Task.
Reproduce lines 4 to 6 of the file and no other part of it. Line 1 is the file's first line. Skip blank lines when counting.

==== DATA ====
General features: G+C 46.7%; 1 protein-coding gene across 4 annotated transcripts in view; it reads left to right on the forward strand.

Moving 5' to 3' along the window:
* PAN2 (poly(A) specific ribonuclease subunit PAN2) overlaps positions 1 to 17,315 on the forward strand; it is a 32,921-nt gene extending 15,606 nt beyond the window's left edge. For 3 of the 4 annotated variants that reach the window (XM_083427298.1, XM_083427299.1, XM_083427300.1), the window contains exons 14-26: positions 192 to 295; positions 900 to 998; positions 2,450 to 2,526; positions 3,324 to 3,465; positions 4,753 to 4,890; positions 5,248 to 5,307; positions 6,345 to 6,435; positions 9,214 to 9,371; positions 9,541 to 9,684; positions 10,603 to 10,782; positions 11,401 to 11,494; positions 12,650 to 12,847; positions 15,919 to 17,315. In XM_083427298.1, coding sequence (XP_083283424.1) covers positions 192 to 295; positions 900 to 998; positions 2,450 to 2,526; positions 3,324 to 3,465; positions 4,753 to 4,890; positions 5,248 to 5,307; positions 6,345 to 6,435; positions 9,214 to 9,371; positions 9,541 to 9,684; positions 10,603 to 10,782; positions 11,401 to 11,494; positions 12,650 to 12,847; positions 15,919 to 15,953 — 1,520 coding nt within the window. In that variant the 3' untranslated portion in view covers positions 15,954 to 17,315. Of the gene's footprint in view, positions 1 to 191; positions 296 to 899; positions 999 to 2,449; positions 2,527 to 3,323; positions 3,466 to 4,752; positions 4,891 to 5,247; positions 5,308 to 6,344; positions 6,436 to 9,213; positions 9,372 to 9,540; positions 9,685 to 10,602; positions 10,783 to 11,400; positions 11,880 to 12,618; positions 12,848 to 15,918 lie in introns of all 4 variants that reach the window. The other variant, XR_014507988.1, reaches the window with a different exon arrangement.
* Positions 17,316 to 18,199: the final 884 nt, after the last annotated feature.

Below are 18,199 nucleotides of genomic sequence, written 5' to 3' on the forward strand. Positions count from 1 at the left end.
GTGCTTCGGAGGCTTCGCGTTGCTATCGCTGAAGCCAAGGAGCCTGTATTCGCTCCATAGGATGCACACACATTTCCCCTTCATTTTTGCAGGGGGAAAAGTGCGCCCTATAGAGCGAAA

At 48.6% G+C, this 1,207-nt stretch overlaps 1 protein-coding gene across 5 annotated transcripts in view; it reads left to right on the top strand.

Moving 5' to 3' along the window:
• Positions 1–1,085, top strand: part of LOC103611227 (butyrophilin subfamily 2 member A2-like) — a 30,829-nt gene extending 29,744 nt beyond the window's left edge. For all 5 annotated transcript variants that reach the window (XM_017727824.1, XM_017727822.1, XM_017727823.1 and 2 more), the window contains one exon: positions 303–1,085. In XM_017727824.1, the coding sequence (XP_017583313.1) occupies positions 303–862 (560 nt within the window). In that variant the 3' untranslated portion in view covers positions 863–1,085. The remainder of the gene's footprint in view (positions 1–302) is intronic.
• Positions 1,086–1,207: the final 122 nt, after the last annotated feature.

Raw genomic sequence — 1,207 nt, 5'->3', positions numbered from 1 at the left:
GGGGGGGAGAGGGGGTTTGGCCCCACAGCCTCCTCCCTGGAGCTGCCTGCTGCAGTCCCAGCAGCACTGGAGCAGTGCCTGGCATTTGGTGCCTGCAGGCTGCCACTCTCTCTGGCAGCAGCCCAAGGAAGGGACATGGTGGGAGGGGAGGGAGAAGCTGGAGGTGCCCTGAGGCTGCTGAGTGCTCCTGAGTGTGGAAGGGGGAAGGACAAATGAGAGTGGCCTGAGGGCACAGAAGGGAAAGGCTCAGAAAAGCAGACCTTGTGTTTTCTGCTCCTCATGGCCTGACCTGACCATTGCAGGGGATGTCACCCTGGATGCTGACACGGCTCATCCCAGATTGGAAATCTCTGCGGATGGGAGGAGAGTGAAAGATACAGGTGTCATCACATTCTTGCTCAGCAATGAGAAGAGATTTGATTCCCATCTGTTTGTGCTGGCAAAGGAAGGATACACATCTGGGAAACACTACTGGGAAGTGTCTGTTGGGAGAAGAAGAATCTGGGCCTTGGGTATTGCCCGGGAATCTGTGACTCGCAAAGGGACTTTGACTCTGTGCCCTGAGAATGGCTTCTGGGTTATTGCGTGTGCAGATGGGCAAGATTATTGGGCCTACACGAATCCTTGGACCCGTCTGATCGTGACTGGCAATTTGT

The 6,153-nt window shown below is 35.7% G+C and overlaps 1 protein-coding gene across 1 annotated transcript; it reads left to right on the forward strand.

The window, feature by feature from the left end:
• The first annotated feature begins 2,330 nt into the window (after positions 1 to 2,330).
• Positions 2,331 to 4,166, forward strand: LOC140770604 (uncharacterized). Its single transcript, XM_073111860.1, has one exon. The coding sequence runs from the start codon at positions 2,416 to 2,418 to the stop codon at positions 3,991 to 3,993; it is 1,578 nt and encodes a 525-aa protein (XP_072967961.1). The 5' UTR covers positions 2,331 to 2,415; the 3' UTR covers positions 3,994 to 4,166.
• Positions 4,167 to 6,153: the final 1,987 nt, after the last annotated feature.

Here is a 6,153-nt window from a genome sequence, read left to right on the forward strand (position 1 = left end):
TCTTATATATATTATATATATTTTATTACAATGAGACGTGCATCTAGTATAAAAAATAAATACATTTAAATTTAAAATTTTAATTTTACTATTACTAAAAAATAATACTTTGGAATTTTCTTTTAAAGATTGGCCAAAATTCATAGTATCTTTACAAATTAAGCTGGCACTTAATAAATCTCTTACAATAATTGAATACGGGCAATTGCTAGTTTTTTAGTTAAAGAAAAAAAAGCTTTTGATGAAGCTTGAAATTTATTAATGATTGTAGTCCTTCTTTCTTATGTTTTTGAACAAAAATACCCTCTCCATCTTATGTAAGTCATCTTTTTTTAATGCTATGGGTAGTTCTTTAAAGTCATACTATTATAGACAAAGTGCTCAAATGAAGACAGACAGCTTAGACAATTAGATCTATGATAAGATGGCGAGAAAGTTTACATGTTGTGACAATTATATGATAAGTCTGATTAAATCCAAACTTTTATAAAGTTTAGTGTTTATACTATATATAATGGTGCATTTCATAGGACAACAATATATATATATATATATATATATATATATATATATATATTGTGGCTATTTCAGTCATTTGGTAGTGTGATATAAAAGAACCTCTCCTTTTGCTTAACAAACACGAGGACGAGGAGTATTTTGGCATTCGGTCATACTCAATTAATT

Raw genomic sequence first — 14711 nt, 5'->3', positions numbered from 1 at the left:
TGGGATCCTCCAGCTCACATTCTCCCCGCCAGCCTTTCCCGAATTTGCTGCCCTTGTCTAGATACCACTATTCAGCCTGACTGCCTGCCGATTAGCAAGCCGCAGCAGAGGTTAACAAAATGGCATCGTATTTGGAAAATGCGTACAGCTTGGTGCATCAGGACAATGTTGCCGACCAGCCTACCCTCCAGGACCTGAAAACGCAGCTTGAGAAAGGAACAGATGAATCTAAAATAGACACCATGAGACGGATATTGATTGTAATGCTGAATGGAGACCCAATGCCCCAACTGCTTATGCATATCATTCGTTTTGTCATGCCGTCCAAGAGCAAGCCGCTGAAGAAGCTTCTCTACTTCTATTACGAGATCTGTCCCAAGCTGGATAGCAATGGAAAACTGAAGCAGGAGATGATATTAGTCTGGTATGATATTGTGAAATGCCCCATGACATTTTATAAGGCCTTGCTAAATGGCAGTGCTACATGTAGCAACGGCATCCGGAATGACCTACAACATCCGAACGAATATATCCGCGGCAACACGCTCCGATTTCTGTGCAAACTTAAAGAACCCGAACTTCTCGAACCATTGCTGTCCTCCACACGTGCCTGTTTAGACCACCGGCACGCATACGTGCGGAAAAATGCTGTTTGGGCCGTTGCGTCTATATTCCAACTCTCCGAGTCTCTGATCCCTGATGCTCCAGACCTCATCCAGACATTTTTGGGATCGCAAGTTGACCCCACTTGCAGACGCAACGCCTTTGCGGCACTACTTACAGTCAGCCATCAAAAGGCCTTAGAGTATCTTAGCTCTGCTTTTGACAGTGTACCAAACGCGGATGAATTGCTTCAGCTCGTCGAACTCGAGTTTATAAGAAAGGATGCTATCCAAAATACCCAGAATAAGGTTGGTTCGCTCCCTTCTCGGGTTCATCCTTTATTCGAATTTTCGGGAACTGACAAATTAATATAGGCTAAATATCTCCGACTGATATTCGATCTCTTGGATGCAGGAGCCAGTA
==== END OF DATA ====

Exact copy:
* Positions 17,316 to 18,199: the final 884 nt, after the last annotated feature.

Below are 18,199 nucleotides of genomic sequence, written 5' to 3' on the forward strand. Positions count from 1 at the left end.
GTGCTTCGGAGGCTTCGCGTTGCTATCGCTGAAGCCAAGGAGCCTGTATTCGCTCCATAGGATGCACACACATTTCCCCTTCATTTTTGCAGGGGGAAAAGTGCGCCCTATAGAGCGAAA